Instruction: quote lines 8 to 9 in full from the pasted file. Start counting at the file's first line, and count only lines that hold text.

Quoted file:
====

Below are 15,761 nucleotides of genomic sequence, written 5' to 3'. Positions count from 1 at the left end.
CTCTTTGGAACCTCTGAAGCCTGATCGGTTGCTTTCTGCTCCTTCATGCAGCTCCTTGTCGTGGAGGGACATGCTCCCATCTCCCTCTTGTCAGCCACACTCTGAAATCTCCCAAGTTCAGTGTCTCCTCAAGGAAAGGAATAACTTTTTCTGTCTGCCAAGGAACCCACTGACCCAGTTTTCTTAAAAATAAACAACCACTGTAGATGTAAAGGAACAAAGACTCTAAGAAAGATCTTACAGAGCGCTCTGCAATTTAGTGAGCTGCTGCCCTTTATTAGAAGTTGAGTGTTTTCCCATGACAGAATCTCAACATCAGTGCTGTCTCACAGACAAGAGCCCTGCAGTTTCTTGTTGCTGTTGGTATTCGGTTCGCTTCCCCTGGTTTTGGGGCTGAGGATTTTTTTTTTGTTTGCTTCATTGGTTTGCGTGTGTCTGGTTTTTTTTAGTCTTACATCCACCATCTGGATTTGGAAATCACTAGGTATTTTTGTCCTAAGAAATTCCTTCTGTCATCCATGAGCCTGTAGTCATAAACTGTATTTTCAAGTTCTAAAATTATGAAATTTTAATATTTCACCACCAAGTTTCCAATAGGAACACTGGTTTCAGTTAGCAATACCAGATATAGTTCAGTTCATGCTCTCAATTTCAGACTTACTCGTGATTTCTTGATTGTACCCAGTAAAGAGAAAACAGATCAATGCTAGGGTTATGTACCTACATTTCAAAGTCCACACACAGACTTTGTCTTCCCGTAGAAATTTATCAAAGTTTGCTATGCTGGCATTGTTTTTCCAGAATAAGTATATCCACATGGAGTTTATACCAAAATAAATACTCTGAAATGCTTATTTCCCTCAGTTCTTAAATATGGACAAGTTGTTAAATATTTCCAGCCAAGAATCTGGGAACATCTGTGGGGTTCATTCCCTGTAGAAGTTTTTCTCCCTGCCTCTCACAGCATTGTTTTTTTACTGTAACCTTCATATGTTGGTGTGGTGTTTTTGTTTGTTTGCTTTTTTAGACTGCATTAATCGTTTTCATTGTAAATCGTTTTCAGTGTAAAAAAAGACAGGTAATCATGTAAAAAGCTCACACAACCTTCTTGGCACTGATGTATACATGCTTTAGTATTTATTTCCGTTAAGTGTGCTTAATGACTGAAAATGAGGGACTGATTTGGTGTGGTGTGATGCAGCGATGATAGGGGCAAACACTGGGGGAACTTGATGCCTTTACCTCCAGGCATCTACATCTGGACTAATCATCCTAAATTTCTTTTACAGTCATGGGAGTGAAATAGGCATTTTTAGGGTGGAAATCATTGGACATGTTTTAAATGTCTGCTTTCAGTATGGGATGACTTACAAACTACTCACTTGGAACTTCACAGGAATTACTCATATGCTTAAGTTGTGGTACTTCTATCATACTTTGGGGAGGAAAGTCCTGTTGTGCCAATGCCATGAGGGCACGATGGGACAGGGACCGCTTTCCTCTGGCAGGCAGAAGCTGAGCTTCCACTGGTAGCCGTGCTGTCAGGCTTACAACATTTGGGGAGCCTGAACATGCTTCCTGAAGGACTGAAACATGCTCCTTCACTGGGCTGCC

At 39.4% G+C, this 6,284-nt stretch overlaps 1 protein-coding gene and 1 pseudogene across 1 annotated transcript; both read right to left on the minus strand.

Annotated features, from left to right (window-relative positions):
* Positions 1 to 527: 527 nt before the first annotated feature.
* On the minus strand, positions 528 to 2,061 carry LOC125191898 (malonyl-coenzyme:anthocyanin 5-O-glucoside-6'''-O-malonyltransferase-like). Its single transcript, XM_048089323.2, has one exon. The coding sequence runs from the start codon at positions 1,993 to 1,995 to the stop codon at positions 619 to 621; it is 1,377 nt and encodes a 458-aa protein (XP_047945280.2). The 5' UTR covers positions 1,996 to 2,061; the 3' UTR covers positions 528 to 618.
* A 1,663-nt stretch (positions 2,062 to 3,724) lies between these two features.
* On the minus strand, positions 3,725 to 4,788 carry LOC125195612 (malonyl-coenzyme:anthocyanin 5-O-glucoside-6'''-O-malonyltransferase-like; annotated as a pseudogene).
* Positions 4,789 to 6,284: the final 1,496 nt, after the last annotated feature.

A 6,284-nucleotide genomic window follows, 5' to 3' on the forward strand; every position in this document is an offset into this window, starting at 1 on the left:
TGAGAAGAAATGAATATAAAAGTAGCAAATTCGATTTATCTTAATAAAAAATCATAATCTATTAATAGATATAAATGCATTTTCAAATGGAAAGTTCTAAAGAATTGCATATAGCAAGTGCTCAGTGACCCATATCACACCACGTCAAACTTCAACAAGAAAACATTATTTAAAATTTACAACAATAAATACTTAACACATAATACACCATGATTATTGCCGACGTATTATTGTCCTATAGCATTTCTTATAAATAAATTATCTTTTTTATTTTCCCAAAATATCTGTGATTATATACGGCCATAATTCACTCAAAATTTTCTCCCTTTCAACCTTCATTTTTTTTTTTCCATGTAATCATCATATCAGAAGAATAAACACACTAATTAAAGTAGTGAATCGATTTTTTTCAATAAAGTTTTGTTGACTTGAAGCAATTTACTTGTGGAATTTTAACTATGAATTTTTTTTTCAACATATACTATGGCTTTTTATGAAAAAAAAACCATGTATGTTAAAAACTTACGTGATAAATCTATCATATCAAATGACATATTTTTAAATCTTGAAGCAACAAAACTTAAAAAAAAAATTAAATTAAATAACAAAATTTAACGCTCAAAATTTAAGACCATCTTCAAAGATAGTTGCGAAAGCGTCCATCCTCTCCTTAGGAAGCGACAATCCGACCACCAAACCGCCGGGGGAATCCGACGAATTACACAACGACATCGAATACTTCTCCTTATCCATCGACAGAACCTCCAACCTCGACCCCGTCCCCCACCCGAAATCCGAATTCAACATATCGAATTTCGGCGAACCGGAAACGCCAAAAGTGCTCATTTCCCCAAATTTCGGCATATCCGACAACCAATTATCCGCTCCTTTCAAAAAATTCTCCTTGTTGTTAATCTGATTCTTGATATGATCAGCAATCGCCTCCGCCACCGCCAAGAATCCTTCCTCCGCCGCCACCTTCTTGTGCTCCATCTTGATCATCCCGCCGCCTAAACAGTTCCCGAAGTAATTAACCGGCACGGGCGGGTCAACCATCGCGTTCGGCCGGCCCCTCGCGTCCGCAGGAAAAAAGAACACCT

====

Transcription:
* On the minus strand, positions 3,725 to 4,788 carry LOC125195612 (malonyl-coenzyme:anthocyanin 5-O-glucoside-6'''-O-malonyltransferase-like; annotated as a pseudogene).
* Positions 4,789 to 6,284: the final 1,496 nt, after the last annotated feature.